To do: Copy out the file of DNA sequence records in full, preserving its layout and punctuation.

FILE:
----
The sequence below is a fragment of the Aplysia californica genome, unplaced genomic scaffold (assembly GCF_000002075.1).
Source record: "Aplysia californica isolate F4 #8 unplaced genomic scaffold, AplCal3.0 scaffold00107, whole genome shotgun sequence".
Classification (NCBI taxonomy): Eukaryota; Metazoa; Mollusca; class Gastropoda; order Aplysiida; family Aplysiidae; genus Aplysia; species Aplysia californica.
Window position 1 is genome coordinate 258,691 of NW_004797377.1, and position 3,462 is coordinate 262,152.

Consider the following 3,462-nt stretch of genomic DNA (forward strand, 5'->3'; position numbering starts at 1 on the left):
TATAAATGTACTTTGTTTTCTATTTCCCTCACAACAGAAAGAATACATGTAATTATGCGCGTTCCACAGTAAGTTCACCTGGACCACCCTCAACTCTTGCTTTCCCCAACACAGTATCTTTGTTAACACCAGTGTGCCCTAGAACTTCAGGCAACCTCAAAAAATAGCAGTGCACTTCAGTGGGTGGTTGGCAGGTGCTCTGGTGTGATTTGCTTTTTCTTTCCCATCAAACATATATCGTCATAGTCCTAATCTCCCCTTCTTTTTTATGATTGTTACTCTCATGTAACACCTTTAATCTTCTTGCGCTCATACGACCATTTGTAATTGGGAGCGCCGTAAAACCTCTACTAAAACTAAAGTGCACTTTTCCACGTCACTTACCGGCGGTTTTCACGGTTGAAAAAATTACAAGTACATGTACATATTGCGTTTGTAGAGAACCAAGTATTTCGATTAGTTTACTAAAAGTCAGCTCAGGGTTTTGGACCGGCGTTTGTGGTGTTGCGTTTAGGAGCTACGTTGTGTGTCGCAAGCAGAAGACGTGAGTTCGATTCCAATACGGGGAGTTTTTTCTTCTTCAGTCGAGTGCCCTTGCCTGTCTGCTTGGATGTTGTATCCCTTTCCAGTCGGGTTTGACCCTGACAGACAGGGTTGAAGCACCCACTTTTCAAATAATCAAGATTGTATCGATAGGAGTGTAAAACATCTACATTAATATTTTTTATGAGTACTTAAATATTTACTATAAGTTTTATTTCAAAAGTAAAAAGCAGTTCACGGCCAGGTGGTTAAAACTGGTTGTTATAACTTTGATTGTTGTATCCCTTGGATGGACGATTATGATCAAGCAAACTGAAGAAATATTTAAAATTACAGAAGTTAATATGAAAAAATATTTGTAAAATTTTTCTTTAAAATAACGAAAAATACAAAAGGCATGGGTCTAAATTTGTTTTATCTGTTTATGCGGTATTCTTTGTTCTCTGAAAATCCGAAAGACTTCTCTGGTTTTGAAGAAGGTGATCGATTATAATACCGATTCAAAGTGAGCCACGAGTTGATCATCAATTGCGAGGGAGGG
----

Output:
The sequence below is a fragment of the Aplysia californica genome, unplaced genomic scaffold (assembly GCF_000002075.1).
Source record: "Aplysia californica isolate F4 #8 unplaced genomic scaffold, AplCal3.0 scaffold00107, whole genome shotgun sequence".
Classification (NCBI taxonomy): Eukaryota; Metazoa; Mollusca; class Gastropoda; order Aplysiida; family Aplysiidae; genus Aplysia; species Aplysia californica.
Window position 1 is genome coordinate 258,691 of NW_004797377.1, and position 3,462 is coordinate 262,152.

Consider the following 3,462-nt stretch of genomic DNA (forward strand, 5'->3'; position numbering starts at 1 on the left):
TATAAATGTACTTTGTTTTCTATTTCCCTCACAACAGAAAGAATACATGTAATTATGCGCGTTCCACAGTAAGTTCACCTGGACCACCCTCAACTCTTGCTTTCCCCAACACAGTATCTTTGTTAACACCAGTGTGCCCTAGAACTTCAGGCAACCTCAAAAAATAGCAGTGCACTTCAGTGGGTGGTTGGCAGGTGCTCTGGTGTGATTTGCTTTTTCTTTCCCATCAAACATATATCGTCATAGTCCTAATCTCCCCTTCTTTTTTATGATTGTTACTCTCATGTAACACCTTTAATCTTCTTGCGCTCATACGACCATTTGTAATTGGGAGCGCCGTAAAACCTCTACTAAAACTAAAGTGCACTTTTCCACGTCACTTACCGGCGGTTTTCACGGTTGAAAAAATTACAAGTACATGTACATATTGCGTTTGTAGAGAACCAAGTATTTCGATTAGTTTACTAAAAGTCAGCTCAGGGTTTTGGACCGGCGTTTGTGGTGTTGCGTTTAGGAGCTACGTTGTGTGTCGCAAGCAGAAGACGTGAGTTCGATTCCAATACGGGGAGTTTTTTCTTCTTCAGTCGAGTGCCCTTGCCTGTCTGCTTGGATGTTGTATCCCTTTCCAGTCGGGTTTGACCCTGACAGACAGGGTTGAAGCACCCACTTTTCAAATAATCAAGATTGTATCGATAGGAGTGTAAAACATCTACATTAATATTTTTTATGAGTACTTAAATATTTACTATAAGTTTTATTTCAAAAGTAAAAAGCAGTTCACGGCCAGGTGGTTAAAACTGGTTGTTATAACTTTGATTGTTGTATCCCTTGGATGGACGATTATGATCAAGCAAACTGAAGAAATATTTAAAATTACAGAAGTTAATATGAAAAAATATTTGTAAAATTTTTCTTTAAAATAACGAAAAATACAAAAGGCATGGGTCTAAATTTGTTTTATCTGTTTATGCGGTATTCTTTGTTCTCTGAAAATCCGAAAGACTTCTCTGGTTTTGAAGAAGGTGATCGATTATAATACCGATTCAAAGTGAGCCACGAGTTGATCATCAATTGCGAGGGAGGG